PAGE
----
The morning was perfect. Early October, a clear sky, a symphony of songbirds, and here in the foothills of Southern Arizona’s secluded Dragoon Mountains, no sign of the urban pollution we had left behind in Phoenix. But there is always a snake in Eden. A hint of the serpent slithered into view when my horse topped the ridge and I saw a coyote tugging at something white.
Fabric. Protruding from a mound of fresh earth. “Warren!” I shouted. “Get back!”
Cops—and I had been one, once—know that few people bother to bury yardage. Not out here in the desert, they don’t. Perhaps a child’s pet lay underneath, a dog, a cat. But I saw no twig cross marker, something grieving children usually insisted upon.
Ignoring me, Warren galloped his horse up the slope and reined it in next to mine. I repeated my command, since the least amount of damage done to a body dump, the better, but, as he had so many times before, he misunderstood me. “Listen, Lena, I’m getting tired of all this, and your behavior isn’t helping.” Then, spotting the coyote, he fell silent.
Interrupted at its meal, the animal pivoted to face us. Fabric dangled from its teeth, one end of the cloth stained with blood.
“Do. Not. Move.” I told him, then dug my heels into my horse and charged the animal.
Snarling, it ran off, disappearing into a distant creosote thicket. It didn’t come out the other side, and I knew why. In the desert, animals took their meals where they found them, and a body dump could provide a two-day banquet, depending on the size of the victim. The coyote was simply waiting for us to move on.
I looked down at the small bundle of rags the animal had unearthed. No, not rags.
She was wrapped in white and from the condition of her body, not long dead. Her grave had been dug so shallowly that she lay half in, half out, of what was supposed to be her final resting place. An angel smothered in dirt.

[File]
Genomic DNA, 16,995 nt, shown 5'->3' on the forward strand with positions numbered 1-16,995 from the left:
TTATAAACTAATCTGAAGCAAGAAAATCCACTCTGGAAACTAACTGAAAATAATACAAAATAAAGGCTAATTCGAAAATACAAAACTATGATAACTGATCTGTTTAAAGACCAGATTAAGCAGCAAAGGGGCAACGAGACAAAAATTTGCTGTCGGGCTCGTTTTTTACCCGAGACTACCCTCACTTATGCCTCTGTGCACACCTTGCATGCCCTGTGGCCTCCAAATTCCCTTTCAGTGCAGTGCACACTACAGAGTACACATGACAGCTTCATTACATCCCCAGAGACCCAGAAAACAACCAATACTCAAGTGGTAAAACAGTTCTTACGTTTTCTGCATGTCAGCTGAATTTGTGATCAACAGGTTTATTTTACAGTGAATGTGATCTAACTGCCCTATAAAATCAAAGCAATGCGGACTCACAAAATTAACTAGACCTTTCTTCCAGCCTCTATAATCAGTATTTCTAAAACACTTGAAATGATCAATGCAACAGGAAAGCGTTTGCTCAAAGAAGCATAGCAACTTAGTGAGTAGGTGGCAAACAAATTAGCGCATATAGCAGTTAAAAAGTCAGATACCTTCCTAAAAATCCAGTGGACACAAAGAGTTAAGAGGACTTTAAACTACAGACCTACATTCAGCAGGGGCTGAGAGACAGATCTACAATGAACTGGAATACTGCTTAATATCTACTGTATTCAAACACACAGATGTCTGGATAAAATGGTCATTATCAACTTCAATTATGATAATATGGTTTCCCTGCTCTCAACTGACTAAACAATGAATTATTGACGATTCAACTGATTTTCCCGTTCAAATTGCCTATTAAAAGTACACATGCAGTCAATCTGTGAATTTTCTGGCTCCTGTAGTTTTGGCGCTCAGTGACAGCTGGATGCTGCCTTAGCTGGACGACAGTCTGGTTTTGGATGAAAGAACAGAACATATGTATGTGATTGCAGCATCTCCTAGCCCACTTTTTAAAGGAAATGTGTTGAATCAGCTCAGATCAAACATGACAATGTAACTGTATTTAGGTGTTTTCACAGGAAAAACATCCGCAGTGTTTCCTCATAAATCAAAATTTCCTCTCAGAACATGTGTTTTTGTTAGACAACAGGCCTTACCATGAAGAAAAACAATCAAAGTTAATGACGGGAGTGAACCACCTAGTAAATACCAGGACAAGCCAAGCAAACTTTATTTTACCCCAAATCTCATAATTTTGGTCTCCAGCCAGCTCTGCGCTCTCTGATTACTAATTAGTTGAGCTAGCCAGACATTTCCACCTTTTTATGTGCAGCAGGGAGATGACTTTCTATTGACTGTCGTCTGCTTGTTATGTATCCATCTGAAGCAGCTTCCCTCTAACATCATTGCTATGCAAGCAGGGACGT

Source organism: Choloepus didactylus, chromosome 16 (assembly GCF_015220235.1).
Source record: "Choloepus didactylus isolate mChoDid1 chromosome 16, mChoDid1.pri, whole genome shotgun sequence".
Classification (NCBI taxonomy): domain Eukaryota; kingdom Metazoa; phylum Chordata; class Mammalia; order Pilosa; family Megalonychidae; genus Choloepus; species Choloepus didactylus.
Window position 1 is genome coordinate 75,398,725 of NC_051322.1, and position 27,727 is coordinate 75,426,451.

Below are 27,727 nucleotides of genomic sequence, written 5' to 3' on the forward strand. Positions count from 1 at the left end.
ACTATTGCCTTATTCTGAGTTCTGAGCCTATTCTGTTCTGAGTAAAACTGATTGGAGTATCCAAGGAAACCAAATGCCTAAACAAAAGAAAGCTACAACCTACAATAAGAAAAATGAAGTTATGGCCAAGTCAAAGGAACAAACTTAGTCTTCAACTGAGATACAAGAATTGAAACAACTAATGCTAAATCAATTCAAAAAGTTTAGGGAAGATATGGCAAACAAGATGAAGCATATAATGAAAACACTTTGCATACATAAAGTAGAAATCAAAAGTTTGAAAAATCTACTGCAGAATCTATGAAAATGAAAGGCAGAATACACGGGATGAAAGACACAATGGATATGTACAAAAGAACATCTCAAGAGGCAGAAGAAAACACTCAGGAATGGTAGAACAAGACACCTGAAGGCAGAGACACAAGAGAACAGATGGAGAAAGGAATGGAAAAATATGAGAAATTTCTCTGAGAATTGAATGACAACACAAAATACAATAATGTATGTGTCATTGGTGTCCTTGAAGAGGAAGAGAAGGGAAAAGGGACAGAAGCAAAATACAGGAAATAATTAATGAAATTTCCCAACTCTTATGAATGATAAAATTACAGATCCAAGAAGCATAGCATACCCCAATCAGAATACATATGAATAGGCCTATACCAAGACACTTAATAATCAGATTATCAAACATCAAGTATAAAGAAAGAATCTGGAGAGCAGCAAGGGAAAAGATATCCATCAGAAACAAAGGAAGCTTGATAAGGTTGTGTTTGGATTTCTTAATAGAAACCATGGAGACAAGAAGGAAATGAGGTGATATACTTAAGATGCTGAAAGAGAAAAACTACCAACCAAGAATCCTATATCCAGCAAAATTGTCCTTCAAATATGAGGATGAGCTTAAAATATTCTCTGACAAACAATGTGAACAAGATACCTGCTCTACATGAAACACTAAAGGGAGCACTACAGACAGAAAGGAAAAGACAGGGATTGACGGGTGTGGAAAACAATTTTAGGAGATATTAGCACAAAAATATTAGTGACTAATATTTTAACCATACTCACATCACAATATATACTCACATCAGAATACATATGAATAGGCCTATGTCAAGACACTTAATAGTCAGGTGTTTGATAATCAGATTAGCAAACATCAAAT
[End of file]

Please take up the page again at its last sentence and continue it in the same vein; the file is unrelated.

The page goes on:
At least the coyote hadn’t had time to do much damage. Behind me, Warren called, “Lena? That’s not a kid, is it?”
His twins were seven, and about this girl’s size. Unlike his little blondes, she was black, her fine-boned ebony face sculpted with delicate features. A beauty, even in death.
Keeping an eye on the creosote thicket lest the coyote reemerge, I rode back to him. “I’m afraid so. Give me your cell phone.”
With a shaking hand, he passed it to me. I punched in 9-1-1, said what needed to be said, and gave the dispatcher our location. Yes, a child. Yes, we would wait. I rang off, amazed at the steadiness in my voice.
Not yet ready to look down again, I stared up at that hard blue sky and saw vultures riding the thermals. I tried staring at the Dragoons, but that didn’t work, either. The mountains simply reminded me of other deaths. Once a sanctuary for Geronimo and Cochise during the Apache Wars of the late 1800s, they now served as a hiding place for the illegals who slipped over the nearby Mexican border on their way to Tucson. Mexican nationals, mostly, with a sprinkling of Central and South Americans. Every now and then the Border Patrol discovered a few Africans and Middle Easterners among them, desperate people seeking easier access to the U.S. than post-9/11 immigration policies allowed.
The illegals who were caught are among the lucky ones. The desert kills the others.
I looked down at the child and willed myself not to cry.
Cochise County Sheriff Bill Avery, accompanied by a deputy and a two-man forensics unit, arrived too long after my call. When I revealed my displeasure at the lag time, Avery, a desert-browned man with startling blue eyes, merely shrugged.